• You have to make it as easy as possible for customers to buy; ANY obstacles (like an intimidating shop, obscure pricing, lack of clarity in where or how to pay, uncertainty about what the product is or what its benefits are) will put the buyer off.
  • We like buying from places we have bought before, because there is less to think about, less uncertainty than in unfamiliar places.
  • In trying to avoid rejection, you push people away.
  • People won’t ask (they don’t always know what it is they want exactly); you have to have an offer for them to consider.
  • If they aren’t buying from you at the moment, it doesn’t mean there is no value in what you are offering. It means you aren’t making it easy enough for them to buy.
  • You need to display what you are offering. If you went into he supermarket and the shelves were empty you wouldn’t go and ask for all the items you want. You would assume they don’t have anything and go elsewhere. They lay out their wares and use bright packaging and special offers to make it easy for you to make a decision about what to buy. They need to sell it, you need to buy it. Their strategies just facilitate this process.
  • If they don’t buy from you it doesn’t mean they don’t like you! And it doesn’t really matter even if it did because your style is never going to suit everyone (but the law of averages suggest it will suit some)
  • If you keep doing the same things, you will get the same results. If those results aren’t what you want, you need to change your approach.
  • There are people who need what you can do. They may not know exactly what they need, but they probably suspect they need help of some sort. Unless you put an offer together for them, they won’t get the help they need, and you won’t earn a living from doing the thing you love.

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4 Responses to “Experts who don’t like to sell? We’re ALL in trouble!”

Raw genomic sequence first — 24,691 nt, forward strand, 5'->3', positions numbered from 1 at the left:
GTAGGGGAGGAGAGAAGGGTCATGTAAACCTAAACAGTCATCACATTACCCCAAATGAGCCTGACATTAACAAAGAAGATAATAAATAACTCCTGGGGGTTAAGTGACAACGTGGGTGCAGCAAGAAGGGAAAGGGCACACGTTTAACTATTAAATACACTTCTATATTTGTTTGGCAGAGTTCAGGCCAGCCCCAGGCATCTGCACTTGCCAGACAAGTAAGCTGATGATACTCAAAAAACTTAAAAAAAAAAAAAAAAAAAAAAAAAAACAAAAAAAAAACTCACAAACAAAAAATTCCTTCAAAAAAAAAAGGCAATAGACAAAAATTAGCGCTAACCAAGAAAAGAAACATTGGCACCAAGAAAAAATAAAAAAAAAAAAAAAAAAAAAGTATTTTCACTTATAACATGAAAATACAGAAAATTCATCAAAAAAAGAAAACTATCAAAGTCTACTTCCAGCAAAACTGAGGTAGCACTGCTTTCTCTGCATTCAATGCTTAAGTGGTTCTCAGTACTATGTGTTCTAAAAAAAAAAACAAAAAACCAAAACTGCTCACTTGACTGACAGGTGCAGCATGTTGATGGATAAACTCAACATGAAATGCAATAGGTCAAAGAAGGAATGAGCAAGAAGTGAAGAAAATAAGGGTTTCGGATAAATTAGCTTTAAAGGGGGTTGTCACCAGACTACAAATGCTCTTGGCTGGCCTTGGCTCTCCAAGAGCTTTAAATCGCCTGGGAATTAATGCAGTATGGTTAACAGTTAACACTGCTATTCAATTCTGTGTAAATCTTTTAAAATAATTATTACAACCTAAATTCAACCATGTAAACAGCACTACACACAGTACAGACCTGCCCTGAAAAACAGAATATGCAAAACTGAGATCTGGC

1. Oh, this is so true! I’ve just been talking to a client about the very same thing. So many people in business are afraid to tell people about what they do, because they think they’re being “pushy” – they get fed up with being on the receiving end of pushy sales people, and think that’s the last thing they want to do themselves. They don’t realise, though, that there’s a long way to go from 1) not promoting yourself at all, to 2) being a pushy sales person!

    Perhaps it’s just something we each have to live through so that we understand the effect. I know I did!!

    P.S. love the sound of your new programme!

  2. What a great post, very good timing for me to check you out. Thank you for the reminder.

    • Irene
    • Reply
  3. Excellent article. We’ve all been guilty of this and, when the little grey cells are suffering from a lack of gin flow, I’m sure we’ll all do it again.

    The word ‘sell’ has such negative connotations for most of us when really all we have to do is tell people what we can do for them.

    The bit about making it easy for people to buy, too, is spot on. Gosh, don’t we make it so ruddy hard for people to give us their money?

  4. Thank very much for your comments. It is funny how this is something which we need to check every so often, and we need that little nudge sometimes to remind us ‘it’s ok to sell!’ I know how much I enjoy buying as well, something I’m mostly reminded of as I wander, bag laden, round the shops on a Saturday afternoon!

    • Hannah & Chris